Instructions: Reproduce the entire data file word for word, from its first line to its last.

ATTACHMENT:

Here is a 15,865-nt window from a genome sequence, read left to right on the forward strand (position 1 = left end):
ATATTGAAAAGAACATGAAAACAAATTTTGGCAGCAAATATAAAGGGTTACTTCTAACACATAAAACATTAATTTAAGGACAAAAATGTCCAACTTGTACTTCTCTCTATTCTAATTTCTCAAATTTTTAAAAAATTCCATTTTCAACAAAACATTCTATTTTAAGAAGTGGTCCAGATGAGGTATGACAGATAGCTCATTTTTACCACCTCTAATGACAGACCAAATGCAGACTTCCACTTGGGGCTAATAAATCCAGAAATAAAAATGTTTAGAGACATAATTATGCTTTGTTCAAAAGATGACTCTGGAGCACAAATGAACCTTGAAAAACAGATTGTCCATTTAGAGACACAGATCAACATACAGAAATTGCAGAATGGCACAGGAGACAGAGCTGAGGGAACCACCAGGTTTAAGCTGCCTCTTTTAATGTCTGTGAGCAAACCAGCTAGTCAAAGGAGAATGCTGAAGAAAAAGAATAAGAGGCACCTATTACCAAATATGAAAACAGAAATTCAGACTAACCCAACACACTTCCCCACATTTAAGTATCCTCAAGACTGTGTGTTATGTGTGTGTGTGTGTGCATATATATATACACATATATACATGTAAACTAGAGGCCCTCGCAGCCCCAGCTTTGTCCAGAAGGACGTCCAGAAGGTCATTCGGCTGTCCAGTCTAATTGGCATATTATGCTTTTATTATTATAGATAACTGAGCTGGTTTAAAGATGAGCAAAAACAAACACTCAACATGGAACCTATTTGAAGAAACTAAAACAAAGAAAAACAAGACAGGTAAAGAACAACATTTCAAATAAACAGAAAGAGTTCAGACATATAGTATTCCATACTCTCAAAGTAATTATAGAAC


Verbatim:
Here is a 15,865-nt window from a genome sequence, read left to right on the forward strand (position 1 = left end):
ATATTGAAAAGAACATGAAAACAAATTTTGGCAGCAAATATAAAGGGTTACTTCTAACACATAAAACATTAATTTAAGGACAAAAATGTCCAACTTGTACTTCTCTCTATTCTAATTTCTCAAATTTTTAAAAAATTCCATTTTCAACAAAACATTCTATTTTAAGAAGTGGTCCAGATGAGGTATGACAGATAGCTCATTTTTACCACCTCTAATGACAGACCAAATGCAGACTTCCACTTGGGGCTAATAAATCCAGAAATAAAAATGTTTAGAGACATAATTATGCTTTGTTCAAAAGATGACTCTGGAGCACAAATGAACCTTGAAAAACAGATTGTCCATTTAGAGACACAGATCAACATACAGAAATTGCAGAATGGCACAGGAGACAGAGCTGAGGGAACCACCAGGTTTAAGCTGCCTCTTTTAATGTCTGTGAGCAAACCAGCTAGTCAAAGGAGAATGCTGAAGAAAAAGAATAAGAGGCACCTATTACCAAATATGAAAACAGAAATTCAGACTAACCCAACACACTTCCCCACATTTAAGTATCCTCAAGACTGTGTGTTATGTGTGTGTGTGTGTGCATATATATATACACATATATACATGTAAACTAGAGGCCCTCGCAGCCCCAGCTTTGTCCAGAAGGACGTCCAGAAGGTCATTCGGCTGTCCAGTCTAATTGGCATATTATGCTTTTATTATTATAGATAACTGAGCTGGTTTAAAGATGAGCAAAAACAAACACTCAACATGGAACCTATTTGAAGAAACTAAAACAAAGAAAAACAAGACAGGTAAAGAACAACATTTCAAATAAACAGAAAGAGTTCAGACATATAGTATTCCATACTCTCAAAGTAATTATAGAAC